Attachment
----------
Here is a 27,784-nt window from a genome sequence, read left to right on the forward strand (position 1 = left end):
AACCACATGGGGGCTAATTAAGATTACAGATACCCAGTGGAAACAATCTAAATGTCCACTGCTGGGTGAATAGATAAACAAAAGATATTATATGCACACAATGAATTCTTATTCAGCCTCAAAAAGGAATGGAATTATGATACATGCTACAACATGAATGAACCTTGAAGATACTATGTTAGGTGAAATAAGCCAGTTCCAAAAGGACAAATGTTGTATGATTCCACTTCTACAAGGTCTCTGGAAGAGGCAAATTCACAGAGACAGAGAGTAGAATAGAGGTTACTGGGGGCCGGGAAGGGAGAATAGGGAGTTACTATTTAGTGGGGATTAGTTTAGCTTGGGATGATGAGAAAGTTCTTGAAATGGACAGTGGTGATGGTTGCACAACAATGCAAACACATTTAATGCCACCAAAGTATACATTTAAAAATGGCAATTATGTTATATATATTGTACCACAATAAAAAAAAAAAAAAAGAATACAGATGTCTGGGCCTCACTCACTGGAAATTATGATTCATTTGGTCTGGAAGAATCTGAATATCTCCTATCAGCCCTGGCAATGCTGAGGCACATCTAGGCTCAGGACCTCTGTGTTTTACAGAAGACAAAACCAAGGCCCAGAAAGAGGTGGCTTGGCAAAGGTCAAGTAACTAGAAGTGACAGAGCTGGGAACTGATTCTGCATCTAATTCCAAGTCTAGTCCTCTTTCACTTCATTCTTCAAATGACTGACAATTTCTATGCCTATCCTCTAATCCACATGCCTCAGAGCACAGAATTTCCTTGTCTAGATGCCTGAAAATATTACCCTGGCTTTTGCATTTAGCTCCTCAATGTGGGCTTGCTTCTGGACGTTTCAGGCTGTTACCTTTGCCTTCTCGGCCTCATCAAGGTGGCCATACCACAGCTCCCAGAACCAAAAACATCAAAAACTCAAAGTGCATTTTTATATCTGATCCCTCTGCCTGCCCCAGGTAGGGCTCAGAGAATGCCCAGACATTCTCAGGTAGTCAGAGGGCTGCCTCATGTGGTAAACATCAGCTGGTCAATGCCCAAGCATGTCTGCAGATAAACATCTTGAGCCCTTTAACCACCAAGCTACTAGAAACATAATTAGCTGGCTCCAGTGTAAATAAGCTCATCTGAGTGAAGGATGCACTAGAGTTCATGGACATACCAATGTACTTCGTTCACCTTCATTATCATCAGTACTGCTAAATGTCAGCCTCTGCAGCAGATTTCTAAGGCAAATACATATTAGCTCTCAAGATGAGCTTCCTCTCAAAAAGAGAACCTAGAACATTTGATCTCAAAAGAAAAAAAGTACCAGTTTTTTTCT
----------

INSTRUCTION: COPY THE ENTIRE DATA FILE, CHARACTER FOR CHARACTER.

Here is a 27,784-nt window from a genome sequence, read left to right on the forward strand (position 1 = left end):
AACCACATGGGGGCTAATTAAGATTACAGATACCCAGTGGAAACAATCTAAATGTCCACTGCTGGGTGAATAGATAAACAAAAGATATTATATGCACACAATGAATTCTTATTCAGCCTCAAAAAGGAATGGAATTATGATACATGCTACAACATGAATGAACCTTGAAGATACTATGTTAGGTGAAATAAGCCAGTTCCAAAAGGACAAATGTTGTATGATTCCACTTCTACAAGGTCTCTGGAAGAGGCAAATTCACAGAGACAGAGAGTAGAATAGAGGTTACTGGGGGCCGGGAAGGGAGAATAGGGAGTTACTATTTAGTGGGGATTAGTTTAGCTTGGGATGATGAGAAAGTTCTTGAAATGGACAGTGGTGATGGTTGCACAACAATGCAAACACATTTAATGCCACCAAAGTATACATTTAAAAATGGCAATTATGTTATATATATTGTACCACAATAAAAAAAAAAAAAAAGAATACAGATGTCTGGGCCTCACTCACTGGAAATTATGATTCATTTGGTCTGGAAGAATCTGAATATCTCCTATCAGCCCTGGCAATGCTGAGGCACATCTAGGCTCAGGACCTCTGTGTTTTACAGAAGACAAAACCAAGGCCCAGAAAGAGGTGGCTTGGCAAAGGTCAAGTAACTAGAAGTGACAGAGCTGGGAACTGATTCTGCATCTAATTCCAAGTCTAGTCCTCTTTCACTTCATTCTTCAAATGACTGACAATTTCTATGCCTATCCTCTAATCCACATGCCTCAGAGCACAGAATTTCCTTGTCTAGATGCCTGAAAATATTACCCTGGCTTTTGCATTTAGCTCCTCAATGTGGGCTTGCTTCTGGACGTTTCAGGCTGTTACCTTTGCCTTCTCGGCCTCATCAAGGTGGCCATACCACAGCTCCCAGAACCAAAAACATCAAAAACTCAAAGTGCATTTTTATATCTGATCCCTCTGCCTGCCCCAGGTAGGGCTCAGAGAATGCCCAGACATTCTCAGGTAGTCAGAGGGCTGCCTCATGTGGTAAACATCAGCTGGTCAATGCCCAAGCATGTCTGCAGATAAACATCTTGAGCCCTTTAACCACCAAGCTACTAGAAACATAATTAGCTGGCTCCAGTGTAAATAAGCTCATCTGAGTGAAGGATGCACTAGAGTTCATGGACATACCAATGTACTTCGTTCACCTTCATTATCATCAGTACTGCTAAATGTCAGCCTCTGCAGCAGATTTCTAAGGCAAATACATATTAGCTCTCAAGATGAGCTTCCTCTCAAAAAGAGAACCTAGAACATTTGATCTCAAAAGAAAAAAAGTACCAGTTTTTTTCT